Think of chess. Here’s a game that has been around hundreds of years and hasn’t changed. We’re still playing on a black and white 8 by 8 grid, with a bunch of stylized figures. In terms of computer gaming we’re still playing Spacewar forty years later, but you know what, that’s okay!

So why do we look back at games from just ten years ago with scorn and derision just because they don’t have the SuperFantasticMegaGraphixx™ of today? Especially when a decade ago we did think they had the SuperFantasticMegaGraphixx™!

Of course you know how it is to be an indie game in the world of retail gaming. Indie games are the nerd chicks with the hearts of gold at the prom while retail games are the drunk ****s with store-bought hooters and no future. (Remember kids, molesting computer games just gets you weird looks at EB Games, so don’t take any of this literally.)

When did gameplay become secondary in a game?? Is it the mass market? Is it that all those millions of people who are now into our hobby really don’t have any tastes in games and as long as it’s good looking, you could slap whatever you want in a box? Is it because there are so many games on the market now that they’re all pretty much disposable? Are gamers like babies (or crows) with shiny baubles? Entranced for now, but as soon as something shinier comes along the first is forgotten?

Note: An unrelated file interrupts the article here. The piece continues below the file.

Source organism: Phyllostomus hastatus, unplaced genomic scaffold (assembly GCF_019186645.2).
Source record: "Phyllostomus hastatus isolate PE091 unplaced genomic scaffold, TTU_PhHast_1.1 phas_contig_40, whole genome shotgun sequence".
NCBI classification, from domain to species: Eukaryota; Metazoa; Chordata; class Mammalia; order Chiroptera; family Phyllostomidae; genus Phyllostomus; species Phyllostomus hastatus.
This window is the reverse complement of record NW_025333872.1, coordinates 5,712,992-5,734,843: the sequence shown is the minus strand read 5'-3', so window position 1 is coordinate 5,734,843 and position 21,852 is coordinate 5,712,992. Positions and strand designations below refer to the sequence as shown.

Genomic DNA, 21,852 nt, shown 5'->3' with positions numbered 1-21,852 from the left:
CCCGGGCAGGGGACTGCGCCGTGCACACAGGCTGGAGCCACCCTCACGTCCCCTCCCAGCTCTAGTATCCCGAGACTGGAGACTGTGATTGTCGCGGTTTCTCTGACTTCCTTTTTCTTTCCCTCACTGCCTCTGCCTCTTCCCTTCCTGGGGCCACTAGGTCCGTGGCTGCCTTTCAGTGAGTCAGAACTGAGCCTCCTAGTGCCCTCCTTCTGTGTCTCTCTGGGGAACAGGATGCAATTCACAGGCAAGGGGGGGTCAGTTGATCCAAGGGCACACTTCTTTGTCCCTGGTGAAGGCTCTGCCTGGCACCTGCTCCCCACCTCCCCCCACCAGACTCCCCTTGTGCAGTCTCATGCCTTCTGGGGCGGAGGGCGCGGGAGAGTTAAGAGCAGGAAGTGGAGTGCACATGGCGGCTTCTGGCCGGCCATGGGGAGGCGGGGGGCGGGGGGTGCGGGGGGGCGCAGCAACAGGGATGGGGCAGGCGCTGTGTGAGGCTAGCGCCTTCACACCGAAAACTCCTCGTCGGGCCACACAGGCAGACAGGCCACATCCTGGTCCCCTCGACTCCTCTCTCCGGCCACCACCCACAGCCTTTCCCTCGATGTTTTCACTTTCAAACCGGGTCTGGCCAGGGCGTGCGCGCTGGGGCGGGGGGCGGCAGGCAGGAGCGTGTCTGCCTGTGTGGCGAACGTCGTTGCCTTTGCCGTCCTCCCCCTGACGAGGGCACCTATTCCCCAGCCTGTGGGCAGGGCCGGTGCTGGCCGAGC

And what of the developers? Does anyone in the mainstream world of gaming try to get a game produced based on its gameplay merits, or based on how many polygons it will push?

Just so you know where this rant is coming from let me share with you my source of frustration…there was a comment made by someone I’m acquainted with who was complaining about a game…and they said, and I quote, “And even when I boosted the resolution up the game still sucked.”

That’s right. Apparently a game’s resolution is directly proportional to how good of a game it is.

I fear for the future of gaming. In ten years all mainstream games will be nothing more than tech demos selling for $79.95.

-Scott

Rip it up, kick it out.
Blood begins to flow.
Taking chances,
The only way I know.
Sacrificed everything.
I'm the grinding stone.